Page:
Recently, the Students’ and Academics’ International Assistance Fund (SAIH)’s video Radi-Aid: Africa for Norway, a parody of stereotypical NGO campaigns, went viral. SAIH also runs two awards: one for the fundraising video with the worst use of stereotypes (Rusty Radiator) and one for the fundraising video using creativity and creating engagement (Golden Radiator).
These are not meant to be fixed or comprehensive rules, but rather guidelines.
Here are some common risks in the depiction of poverty:
- Reinforcing stereotypes about developing countries (wild, uncivilised, etc.)
- Essentializing (presenting people living in poverty as helpless, one-dimensional victims)
- Exaggerating the difference/“otherness” of non-western places
- Exemplifying the “saviour” complex
- Gamification or trivialization of poverty
- Presenting ourselves as the “saviours”
- Exaggerating what we can do/showing ignorance of the complexity of the problems/solutions
- Depicting people living in poverty as a homogenous group e.g. “the poor”
- Depicting all people living in low-income countries as poor, uneducated, etc.
- Making claims that are overly strong or confident (e.g. if you donate £xxx you will save 100 people!)
- Event descriptions which present the serious topic of poverty alongside light-hearted descriptions of what the event will be like (“fun, exciting”) or involve (“drinks and snacks”). These kind of juxtapositions can come across as callous or glib.
- Try to use modest and specific language to communicate the importance of an issue. For example, instead of simply saying “With x amount we will save y many lives’, say ‘One estimate suggests x amount donated here saves y many lives so…”
- Acknowledge the complexity of the situations which bring about poverty. This does not mean you need to underplay the possibility of change! You can still go on to say, “However, when making choices about donations, by looking to the best evidence available we can increase…”
- Avoid overly-strong claims e.g. “…GiveWell have found the world’s best charities.” Instead explain briefly what GiveWell do and say e.g. “AMF is the best they’ve been able to find.”
Interpreting visual images is of course a complex matter, and much of the interpretation relies on context. However, it’s helpful to be aware of some ways in which images can implicitly convey disrespectful messages. Here are some examples.
- Looking at things from a superior position (camera angle), can work as a metaphor for power relations.
- Using images of people suffering e.g. from disease or hunger, who are portrayed as unclean or unhappy. This is problematic in a variety of ways. First, it risks taking away people’s dignity. Would you want millions of strangers to see a picture of yourself the last time you had the flu? Secondly, using these type of images also risks perpetuating stereotypes about the lives of those who live in poverty. Poverty is in decline, so showing people getting medical care and getting ahead in life is actually more accurate. The most negative depictions seem manipulative because they are cherry-picked. For example, starvation as in the picture above is now uncommon. The actual more common scenario is someone not getting enough food, or sufficiently good nutrition.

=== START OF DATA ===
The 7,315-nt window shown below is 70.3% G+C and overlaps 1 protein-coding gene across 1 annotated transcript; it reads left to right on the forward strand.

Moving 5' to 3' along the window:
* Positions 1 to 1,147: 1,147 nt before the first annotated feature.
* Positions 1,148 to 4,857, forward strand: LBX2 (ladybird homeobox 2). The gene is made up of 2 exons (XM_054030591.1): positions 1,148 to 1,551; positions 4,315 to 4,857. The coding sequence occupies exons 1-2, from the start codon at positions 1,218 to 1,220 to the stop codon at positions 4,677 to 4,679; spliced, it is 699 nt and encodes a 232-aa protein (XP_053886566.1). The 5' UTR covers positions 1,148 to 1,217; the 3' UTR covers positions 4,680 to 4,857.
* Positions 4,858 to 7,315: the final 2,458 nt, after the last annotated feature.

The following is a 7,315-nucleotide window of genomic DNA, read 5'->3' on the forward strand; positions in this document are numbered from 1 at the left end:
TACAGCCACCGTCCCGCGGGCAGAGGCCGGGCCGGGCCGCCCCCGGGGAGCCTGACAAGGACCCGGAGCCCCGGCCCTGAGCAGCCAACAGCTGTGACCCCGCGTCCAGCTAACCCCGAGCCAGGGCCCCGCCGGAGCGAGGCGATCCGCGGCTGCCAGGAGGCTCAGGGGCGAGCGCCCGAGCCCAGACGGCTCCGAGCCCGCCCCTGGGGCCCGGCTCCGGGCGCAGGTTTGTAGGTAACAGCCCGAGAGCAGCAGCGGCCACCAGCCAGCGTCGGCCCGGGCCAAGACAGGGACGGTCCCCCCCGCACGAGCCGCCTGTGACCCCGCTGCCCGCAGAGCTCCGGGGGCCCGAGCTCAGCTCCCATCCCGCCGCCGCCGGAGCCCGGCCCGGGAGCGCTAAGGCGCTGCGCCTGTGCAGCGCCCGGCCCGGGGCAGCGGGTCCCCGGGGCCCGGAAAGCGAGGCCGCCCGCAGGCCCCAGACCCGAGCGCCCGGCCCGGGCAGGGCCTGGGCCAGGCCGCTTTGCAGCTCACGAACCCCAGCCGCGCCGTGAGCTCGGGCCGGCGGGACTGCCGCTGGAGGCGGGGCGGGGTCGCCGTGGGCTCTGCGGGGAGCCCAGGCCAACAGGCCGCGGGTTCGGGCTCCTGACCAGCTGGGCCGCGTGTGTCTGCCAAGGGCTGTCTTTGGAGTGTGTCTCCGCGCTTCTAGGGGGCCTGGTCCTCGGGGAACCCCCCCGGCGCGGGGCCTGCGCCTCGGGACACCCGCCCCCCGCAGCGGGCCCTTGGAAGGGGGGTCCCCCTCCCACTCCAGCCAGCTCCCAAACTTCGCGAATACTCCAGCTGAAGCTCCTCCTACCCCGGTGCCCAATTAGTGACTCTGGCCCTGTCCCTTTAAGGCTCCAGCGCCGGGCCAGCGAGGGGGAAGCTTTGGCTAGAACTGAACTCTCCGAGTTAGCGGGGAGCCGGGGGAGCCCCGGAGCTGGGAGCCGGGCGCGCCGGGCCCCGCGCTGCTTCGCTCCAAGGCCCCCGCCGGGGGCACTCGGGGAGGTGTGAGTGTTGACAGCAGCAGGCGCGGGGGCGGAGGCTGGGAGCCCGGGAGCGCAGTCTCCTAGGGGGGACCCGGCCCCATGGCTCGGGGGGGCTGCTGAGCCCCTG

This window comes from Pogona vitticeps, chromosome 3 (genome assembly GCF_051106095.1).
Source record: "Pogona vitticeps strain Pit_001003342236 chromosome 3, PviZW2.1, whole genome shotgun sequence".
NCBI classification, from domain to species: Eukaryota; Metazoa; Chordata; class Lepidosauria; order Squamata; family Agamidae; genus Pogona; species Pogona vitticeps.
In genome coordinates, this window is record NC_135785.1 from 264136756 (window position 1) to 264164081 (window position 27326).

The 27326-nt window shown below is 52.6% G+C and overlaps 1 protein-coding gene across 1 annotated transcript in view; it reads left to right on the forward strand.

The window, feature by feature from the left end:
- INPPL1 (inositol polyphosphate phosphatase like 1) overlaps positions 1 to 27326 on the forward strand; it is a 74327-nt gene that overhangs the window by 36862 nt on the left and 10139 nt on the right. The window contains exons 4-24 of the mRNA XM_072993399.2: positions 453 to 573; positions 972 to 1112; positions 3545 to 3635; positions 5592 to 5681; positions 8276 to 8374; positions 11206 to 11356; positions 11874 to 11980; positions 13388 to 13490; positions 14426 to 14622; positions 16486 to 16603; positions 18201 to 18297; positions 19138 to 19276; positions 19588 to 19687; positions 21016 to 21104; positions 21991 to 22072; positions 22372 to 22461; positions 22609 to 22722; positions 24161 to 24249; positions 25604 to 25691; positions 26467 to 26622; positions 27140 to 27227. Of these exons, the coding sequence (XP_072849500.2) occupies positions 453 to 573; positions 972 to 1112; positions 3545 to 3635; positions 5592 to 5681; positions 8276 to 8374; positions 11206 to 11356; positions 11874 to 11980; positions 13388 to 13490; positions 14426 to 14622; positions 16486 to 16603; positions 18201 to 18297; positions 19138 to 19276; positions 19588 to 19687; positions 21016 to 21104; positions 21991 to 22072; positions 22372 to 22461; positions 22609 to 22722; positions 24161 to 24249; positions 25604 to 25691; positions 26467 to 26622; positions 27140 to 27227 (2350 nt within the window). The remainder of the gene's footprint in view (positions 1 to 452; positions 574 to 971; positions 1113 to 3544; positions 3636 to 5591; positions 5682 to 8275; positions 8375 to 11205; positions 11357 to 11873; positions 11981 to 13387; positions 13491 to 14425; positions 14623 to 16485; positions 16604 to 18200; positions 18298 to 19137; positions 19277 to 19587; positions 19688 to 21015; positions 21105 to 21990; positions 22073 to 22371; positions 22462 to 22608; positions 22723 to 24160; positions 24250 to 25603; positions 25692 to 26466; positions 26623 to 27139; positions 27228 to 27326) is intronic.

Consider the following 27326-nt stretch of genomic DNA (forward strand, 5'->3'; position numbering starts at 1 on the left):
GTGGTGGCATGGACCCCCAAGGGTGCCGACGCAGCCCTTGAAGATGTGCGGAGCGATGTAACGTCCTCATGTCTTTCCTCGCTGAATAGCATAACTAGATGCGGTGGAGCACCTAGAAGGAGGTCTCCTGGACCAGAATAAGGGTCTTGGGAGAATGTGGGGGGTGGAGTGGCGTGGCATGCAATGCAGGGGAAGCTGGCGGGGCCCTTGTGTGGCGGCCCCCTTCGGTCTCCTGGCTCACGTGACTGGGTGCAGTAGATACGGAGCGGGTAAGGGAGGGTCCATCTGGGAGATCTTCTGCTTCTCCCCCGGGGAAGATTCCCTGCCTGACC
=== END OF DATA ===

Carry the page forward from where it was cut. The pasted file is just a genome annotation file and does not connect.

- Using decontextualized body parts (e.g. only eyes); it takes away the person’s individuality.
- Images that play on stereotypes and emphasize “otherness”, such as showing only wild or empty environments.
- Using pictures of naked (or partially dressed) people; plays up to the civilised vs. uncivilised dichotomy.
- Biased representations in terms of ages, gender and race of those represented. Often these are skewed towards children and women, when the issue might also affect the whole community. Using only or prevalently images of children works as a metaphor in which developing countries are depicted as innocent/vulnerable.
- A guideline that several large development organisations use is to imagine that the person/people depicted are your close family, and think whether you would still be happy to distribute the image.
- Think about whether it is necessary or even adds anything to use an image involving people. If not, consider using relevant landscapes, buildings, infographics, etc., instead.
- If talking about a specific situation or intervention, try to find images from the relevant area rather than just something from the same continent.
Some examples of images depicting people in the developing world as having competence, dignity, and agency:
Malawian family. Child health is the goal of many anti-poverty interventions.
Credit: USAID Africa
Preparing a measles vaccine, Merawi Health Center, Ethiopia.
Credit: Pete Lewis, DFID
Teacher in action, Rajasthan, India. This is one of the provinces in which Deworm the World operates to treat schoolchildren.
Credit: Michael Foley Photography